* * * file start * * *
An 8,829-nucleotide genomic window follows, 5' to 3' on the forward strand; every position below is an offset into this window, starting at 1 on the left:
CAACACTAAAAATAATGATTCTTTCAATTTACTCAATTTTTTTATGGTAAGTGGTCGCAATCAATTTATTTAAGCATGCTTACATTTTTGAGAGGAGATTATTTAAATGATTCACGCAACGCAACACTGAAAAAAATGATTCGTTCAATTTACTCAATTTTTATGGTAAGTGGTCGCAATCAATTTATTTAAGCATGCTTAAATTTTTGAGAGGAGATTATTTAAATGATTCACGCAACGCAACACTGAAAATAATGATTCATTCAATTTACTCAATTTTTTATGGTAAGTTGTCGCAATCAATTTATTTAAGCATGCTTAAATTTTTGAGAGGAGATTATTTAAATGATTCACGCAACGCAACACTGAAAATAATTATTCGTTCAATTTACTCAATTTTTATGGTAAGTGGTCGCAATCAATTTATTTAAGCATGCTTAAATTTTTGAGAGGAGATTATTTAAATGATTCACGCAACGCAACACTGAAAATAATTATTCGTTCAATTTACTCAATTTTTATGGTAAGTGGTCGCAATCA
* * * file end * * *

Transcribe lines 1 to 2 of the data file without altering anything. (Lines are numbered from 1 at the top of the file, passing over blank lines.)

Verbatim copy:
An 8,829-nucleotide genomic window follows, 5' to 3' on the forward strand; every position below is an offset into this window, starting at 1 on the left:
CAACACTAAAAATAATGATTCTTTCAATTTACTCAATTTTTTTATGGTAAGTGGTCGCAATCAATTTATTTAAGCATGCTTACATTTTTGAGAGGAGATTATTTAAATGATTCACGCAACGCAACACTGAAAAAAATGATTCGTTCAATTTACTCAATTTTTATGGTAAGTGGTCGCAATCAATTTATTTAAGCATGCTTAAATTTTTGAGAGGAGATTATTTAAATGATTCACGCAACGCAACACTGAAAATAATGATTCATTCAATTTACTCAATTTTTTATGGTAAGTTGTCGCAATCAATTTATTTAAGCATGCTTAAATTTTTGAGAGGAGATTATTTAAATGATTCACGCAACGCAACACTGAAAATAATTATTCGTTCAATTTACTCAATTTTTATGGTAAGTGGTCGCAATCAATTTATTTAAGCATGCTTAAATTTTTGAGAGGAGATTATTTAAATGATTCACGCAACGCAACACTGAAAATAATTATTCGTTCAATTTACTCAATTTTTATGGTAAGTGGTCGCAATCA